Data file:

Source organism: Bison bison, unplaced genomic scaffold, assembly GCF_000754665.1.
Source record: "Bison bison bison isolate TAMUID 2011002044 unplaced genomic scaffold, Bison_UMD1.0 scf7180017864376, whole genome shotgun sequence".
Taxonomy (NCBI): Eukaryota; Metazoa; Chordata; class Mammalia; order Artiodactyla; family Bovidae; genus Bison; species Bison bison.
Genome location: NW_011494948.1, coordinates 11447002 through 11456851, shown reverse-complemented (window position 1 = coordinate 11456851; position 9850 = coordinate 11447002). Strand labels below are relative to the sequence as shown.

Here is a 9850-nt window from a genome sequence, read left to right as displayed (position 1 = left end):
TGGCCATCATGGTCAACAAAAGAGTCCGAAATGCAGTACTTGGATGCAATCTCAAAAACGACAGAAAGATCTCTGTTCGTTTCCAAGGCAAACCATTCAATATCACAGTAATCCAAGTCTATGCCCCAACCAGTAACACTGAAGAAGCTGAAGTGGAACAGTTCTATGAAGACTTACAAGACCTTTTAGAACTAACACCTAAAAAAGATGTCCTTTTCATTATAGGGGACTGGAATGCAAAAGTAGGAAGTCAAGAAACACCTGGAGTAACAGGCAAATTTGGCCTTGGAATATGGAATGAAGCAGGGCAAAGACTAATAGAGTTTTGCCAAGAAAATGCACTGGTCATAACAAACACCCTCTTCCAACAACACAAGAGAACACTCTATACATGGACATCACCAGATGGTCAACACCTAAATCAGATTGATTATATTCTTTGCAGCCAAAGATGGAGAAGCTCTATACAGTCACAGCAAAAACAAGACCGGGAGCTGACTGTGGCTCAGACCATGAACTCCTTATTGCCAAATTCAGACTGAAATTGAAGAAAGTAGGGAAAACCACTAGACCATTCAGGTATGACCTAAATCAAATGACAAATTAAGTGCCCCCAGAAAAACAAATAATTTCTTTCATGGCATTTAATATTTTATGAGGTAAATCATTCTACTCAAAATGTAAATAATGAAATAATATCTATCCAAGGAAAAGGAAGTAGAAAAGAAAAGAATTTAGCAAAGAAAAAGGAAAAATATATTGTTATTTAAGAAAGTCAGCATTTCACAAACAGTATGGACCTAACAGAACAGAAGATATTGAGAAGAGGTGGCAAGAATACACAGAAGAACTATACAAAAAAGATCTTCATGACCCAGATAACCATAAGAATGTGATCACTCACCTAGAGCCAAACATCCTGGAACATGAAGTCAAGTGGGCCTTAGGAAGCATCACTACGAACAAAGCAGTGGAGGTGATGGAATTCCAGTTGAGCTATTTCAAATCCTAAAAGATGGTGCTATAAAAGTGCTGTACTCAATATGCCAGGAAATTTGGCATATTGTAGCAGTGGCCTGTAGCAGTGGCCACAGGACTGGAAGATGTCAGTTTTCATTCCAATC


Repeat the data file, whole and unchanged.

Source organism: Bison bison, unplaced genomic scaffold, assembly GCF_000754665.1.
Source record: "Bison bison bison isolate TAMUID 2011002044 unplaced genomic scaffold, Bison_UMD1.0 scf7180017864376, whole genome shotgun sequence".
Taxonomy (NCBI): Eukaryota; Metazoa; Chordata; class Mammalia; order Artiodactyla; family Bovidae; genus Bison; species Bison bison.
Genome location: NW_011494948.1, coordinates 11447002 through 11456851, shown reverse-complemented (window position 1 = coordinate 11456851; position 9850 = coordinate 11447002). Strand labels below are relative to the sequence as shown.

Here is a 9850-nt window from a genome sequence, read left to right as displayed (position 1 = left end):
TGGCCATCATGGTCAACAAAAGAGTCCGAAATGCAGTACTTGGATGCAATCTCAAAAACGACAGAAAGATCTCTGTTCGTTTCCAAGGCAAACCATTCAATATCACAGTAATCCAAGTCTATGCCCCAACCAGTAACACTGAAGAAGCTGAAGTGGAACAGTTCTATGAAGACTTACAAGACCTTTTAGAACTAACACCTAAAAAAGATGTCCTTTTCATTATAGGGGACTGGAATGCAAAAGTAGGAAGTCAAGAAACACCTGGAGTAACAGGCAAATTTGGCCTTGGAATATGGAATGAAGCAGGGCAAAGACTAATAGAGTTTTGCCAAGAAAATGCACTGGTCATAACAAACACCCTCTTCCAACAACACAAGAGAACACTCTATACATGGACATCACCAGATGGTCAACACCTAAATCAGATTGATTATATTCTTTGCAGCCAAAGATGGAGAAGCTCTATACAGTCACAGCAAAAACAAGACCGGGAGCTGACTGTGGCTCAGACCATGAACTCCTTATTGCCAAATTCAGACTGAAATTGAAGAAAGTAGGGAAAACCACTAGACCATTCAGGTATGACCTAAATCAAATGACAAATTAAGTGCCCCCAGAAAAACAAATAATTTCTTTCATGGCATTTAATATTTTATGAGGTAAATCATTCTACTCAAAATGTAAATAATGAAATAATATCTATCCAAGGAAAAGGAAGTAGAAAAGAAAAGAATTTAGCAAAGAAAAAGGAAAAATATATTGTTATTTAAGAAAGTCAGCATTTCACAAACAGTATGGACCTAACAGAACAGAAGATATTGAGAAGAGGTGGCAAGAATACACAGAAGAACTATACAAAAAAGATCTTCATGACCCAGATAACCATAAGAATGTGATCACTCACCTAGAGCCAAACATCCTGGAACATGAAGTCAAGTGGGCCTTAGGAAGCATCACTACGAACAAAGCAGTGGAGGTGATGGAATTCCAGTTGAGCTATTTCAAATCCTAAAAGATGGTGCTATAAAAGTGCTGTACTCAATATGCCAGGAAATTTGGCATATTGTAGCAGTGGCCTGTAGCAGTGGCCACAGGACTGGAAGATGTCAGTTTTCATTCCAATC